Why Stephen Moore Wasn’t Fit for the Fed
(Bloomberg Opinion) -- The U.S. Federal Reserve’s success in managing the economy depends crucially on its ability to conduct monetary policy without political interference. It’s thus good news that President Donald Trump won’t be appointing economic commentator Stephen Moore to one of the two open positions on the Fed’s Board of Governors. There’s ample reason to believe that doing so would have jeopardized the central bank’s independence.
Controversial public remarks and tax issues aside, Moore has some unique views on monetary policy. Specifically, he has supported the idea of setting interest rates with the goal of stabilizing the dollar price of commodities. Under this approach, the Fed would look to commodity prices as a proxy for inflation. If they were too low, the central bank would lower rates to weaken the dollar and spur economic activity. If they were too high, the Fed would raise rates to strengthen the dollar and put on the brakes.
I’m not a fan of commodity-price stabilization. Americans don’t buy much raw oil and lumber — they buy a basket of consumer goods and services, so those are the prices that the Fed should watch. That said, I think the central bank needs to consider a wide range of perspectives, even those with which I strongly disagree. Hence, I don’t see a preoccupation with commodities as disqualifying for a position on the Fed’s board.
My big problem with Moore is that he doesn’t stick to the policy he espouses. From the middle of 2014 to early 2016, the dollar price of commodities fell by almost 50 percent (remember the oil price crash?). A true proponent of commodity price stabilization should have been calling for the Fed to ease monetary policy by continuing its asset-purchase program and holding off on rate hikes. Yet Moore argued in 2015 for tighter policy — the exact opposite of what would have been needed to counteract the decline in prices.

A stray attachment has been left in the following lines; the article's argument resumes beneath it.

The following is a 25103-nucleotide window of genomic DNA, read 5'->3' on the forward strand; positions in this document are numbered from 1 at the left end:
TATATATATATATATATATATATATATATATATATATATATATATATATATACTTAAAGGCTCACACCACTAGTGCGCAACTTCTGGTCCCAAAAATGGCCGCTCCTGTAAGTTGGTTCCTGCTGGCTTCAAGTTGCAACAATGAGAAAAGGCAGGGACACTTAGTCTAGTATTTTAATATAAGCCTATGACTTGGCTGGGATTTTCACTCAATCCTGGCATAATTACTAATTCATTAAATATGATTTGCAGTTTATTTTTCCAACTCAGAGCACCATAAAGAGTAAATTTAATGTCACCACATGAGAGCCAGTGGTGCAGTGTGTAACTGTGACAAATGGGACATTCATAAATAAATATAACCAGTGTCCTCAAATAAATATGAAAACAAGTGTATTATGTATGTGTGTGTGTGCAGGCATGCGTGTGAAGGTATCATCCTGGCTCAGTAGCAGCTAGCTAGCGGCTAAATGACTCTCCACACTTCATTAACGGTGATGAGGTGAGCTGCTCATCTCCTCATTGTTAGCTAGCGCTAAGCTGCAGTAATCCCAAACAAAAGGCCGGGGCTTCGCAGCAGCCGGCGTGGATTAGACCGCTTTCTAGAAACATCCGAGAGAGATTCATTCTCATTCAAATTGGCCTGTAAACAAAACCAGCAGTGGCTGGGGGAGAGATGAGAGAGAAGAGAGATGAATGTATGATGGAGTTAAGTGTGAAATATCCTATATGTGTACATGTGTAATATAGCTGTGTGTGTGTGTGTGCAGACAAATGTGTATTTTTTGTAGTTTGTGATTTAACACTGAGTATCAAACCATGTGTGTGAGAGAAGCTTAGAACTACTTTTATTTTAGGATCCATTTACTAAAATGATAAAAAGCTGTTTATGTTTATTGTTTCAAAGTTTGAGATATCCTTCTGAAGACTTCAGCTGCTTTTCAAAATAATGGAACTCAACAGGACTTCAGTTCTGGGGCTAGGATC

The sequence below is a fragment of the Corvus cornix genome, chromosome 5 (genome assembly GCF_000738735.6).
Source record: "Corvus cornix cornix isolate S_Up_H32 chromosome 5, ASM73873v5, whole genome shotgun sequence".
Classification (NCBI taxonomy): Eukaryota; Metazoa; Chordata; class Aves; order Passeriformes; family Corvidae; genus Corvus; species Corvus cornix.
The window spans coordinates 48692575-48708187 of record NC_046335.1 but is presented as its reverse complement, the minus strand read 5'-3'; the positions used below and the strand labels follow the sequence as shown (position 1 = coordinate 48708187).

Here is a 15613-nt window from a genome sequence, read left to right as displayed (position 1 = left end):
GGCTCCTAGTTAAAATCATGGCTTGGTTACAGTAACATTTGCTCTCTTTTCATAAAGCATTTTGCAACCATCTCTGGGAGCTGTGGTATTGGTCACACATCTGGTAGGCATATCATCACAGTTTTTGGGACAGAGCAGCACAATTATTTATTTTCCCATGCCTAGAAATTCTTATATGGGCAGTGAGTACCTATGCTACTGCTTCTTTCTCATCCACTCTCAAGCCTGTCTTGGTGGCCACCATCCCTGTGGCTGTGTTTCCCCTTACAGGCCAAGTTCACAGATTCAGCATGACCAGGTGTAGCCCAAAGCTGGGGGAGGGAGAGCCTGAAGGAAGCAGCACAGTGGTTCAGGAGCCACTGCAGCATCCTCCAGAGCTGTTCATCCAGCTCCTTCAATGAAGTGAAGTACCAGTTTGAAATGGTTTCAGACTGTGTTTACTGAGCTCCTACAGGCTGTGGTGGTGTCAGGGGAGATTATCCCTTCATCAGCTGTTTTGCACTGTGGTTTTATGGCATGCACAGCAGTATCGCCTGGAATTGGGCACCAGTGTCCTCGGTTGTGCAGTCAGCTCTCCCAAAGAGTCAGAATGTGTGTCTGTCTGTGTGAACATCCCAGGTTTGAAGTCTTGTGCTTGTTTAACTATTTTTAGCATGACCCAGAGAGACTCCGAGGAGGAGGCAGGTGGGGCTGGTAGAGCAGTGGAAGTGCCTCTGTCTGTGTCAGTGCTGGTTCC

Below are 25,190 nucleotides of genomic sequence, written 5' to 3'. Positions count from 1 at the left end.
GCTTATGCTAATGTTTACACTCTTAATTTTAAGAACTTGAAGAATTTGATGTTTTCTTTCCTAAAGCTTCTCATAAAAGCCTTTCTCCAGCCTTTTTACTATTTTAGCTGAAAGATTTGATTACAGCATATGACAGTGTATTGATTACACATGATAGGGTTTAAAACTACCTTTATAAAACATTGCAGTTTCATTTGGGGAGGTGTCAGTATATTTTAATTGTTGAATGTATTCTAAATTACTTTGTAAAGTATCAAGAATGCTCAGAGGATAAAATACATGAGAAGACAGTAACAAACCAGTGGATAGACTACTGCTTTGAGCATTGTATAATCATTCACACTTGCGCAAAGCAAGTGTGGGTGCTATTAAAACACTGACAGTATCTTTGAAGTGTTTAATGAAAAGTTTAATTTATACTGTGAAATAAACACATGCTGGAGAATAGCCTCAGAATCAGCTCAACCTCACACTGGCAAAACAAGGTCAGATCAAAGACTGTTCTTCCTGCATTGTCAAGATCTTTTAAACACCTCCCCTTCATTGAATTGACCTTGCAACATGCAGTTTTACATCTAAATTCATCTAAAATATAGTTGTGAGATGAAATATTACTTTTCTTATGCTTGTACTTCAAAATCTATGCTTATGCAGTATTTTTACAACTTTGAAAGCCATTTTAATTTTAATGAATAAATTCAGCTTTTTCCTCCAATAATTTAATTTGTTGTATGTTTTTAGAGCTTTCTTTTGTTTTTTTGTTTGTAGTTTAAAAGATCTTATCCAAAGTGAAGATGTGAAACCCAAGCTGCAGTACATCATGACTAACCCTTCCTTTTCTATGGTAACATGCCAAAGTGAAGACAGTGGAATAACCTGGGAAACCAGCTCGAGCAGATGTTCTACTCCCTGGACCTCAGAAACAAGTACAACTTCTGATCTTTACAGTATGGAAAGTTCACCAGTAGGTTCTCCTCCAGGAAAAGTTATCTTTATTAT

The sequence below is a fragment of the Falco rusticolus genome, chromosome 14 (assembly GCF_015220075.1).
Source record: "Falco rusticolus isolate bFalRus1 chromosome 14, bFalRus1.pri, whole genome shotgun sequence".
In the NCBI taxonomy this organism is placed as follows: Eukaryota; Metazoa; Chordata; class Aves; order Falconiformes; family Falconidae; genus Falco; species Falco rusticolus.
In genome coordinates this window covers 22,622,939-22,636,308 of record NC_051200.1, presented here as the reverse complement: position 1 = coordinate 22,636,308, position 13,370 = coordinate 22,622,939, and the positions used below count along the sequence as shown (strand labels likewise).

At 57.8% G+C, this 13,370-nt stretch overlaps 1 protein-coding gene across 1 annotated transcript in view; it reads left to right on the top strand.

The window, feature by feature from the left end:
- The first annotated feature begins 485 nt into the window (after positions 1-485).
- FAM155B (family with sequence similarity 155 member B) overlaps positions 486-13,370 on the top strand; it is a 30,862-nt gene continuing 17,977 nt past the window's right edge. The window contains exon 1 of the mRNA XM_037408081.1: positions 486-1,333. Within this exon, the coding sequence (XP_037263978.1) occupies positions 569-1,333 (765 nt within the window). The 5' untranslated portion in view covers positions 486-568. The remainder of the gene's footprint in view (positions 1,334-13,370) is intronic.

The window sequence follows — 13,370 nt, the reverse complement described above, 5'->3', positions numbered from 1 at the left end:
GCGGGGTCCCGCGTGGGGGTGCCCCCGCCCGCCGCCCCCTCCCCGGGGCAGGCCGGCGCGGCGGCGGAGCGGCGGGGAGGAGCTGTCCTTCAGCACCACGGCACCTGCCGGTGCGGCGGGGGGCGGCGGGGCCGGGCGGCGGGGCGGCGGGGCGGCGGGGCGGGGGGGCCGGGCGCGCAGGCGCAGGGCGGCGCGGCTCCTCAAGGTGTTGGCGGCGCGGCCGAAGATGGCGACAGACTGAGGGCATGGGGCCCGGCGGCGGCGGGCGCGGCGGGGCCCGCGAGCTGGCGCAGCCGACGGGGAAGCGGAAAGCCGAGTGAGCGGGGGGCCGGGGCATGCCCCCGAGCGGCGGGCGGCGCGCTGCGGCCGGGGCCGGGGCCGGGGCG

So, Moore doesn’t seem to be a true commodity-price stabilizer. What, then, is his true monetary policy objective? We don’t know. It seems reasonable to suspect that he is advocating for easier monetary policy now, as opposed to in 2015, because he believes it will help the Republican president’s re-election chances. This is exactly the kind of partisan approach that can erode central bank independence — and the reason I think Moore isn’t fit to serve at the Fed.
This column does not necessarily reflect the opinion of the editorial board or Bloomberg LP and its owners.
Narayana Kocherlakota is a Bloomberg Opinion columnist. He is a professor of economics at the University of Rochester and was president of the Federal Reserve Bank of Minneapolis from 2009 to 2015.
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